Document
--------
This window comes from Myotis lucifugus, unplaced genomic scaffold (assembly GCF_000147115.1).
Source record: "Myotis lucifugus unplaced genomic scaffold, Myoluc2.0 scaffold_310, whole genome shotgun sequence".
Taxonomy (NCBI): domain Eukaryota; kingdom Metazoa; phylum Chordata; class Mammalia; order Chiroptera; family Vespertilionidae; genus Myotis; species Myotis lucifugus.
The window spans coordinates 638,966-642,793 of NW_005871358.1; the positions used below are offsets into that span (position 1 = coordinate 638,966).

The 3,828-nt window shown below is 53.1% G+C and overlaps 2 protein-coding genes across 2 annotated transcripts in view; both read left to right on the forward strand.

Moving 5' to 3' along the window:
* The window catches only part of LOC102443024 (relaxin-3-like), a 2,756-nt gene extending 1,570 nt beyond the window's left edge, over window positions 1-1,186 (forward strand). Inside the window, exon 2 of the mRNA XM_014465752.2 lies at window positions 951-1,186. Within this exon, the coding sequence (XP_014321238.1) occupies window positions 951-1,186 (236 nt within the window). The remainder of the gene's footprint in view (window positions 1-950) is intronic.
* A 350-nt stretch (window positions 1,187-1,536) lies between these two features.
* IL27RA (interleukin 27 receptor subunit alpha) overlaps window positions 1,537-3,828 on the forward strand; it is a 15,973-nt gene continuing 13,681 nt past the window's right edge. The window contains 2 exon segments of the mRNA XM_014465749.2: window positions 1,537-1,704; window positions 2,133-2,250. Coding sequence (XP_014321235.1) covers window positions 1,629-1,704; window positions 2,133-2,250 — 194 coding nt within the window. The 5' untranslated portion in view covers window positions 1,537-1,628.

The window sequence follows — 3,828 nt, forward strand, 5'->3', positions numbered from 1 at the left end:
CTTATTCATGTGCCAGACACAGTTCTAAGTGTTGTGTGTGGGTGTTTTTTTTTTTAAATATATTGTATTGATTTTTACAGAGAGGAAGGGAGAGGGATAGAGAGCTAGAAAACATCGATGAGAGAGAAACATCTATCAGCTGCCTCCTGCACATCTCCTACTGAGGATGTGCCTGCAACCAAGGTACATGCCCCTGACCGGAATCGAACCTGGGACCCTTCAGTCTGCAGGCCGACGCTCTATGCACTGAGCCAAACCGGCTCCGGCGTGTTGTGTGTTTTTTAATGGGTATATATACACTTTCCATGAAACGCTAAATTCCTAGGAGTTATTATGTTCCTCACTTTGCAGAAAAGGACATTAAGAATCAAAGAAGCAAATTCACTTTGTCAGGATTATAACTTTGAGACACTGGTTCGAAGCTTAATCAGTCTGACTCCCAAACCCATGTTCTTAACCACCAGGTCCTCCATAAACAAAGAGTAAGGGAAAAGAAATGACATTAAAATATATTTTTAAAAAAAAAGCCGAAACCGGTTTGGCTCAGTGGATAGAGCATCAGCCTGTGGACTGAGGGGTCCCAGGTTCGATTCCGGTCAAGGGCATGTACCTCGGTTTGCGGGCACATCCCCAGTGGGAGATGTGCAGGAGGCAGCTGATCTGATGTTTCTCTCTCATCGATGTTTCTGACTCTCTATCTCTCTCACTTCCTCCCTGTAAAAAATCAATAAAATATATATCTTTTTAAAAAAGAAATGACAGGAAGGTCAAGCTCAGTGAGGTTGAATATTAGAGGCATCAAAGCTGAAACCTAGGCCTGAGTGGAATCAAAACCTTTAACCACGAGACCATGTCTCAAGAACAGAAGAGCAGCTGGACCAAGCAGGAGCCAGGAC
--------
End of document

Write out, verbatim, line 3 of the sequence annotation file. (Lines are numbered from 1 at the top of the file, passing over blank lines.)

Taxonomy (NCBI): domain Eukaryota; kingdom Metazoa; phylum Chordata; class Mammalia; order Chiroptera; family Vespertilionidae; genus Myotis; species Myotis lucifugus.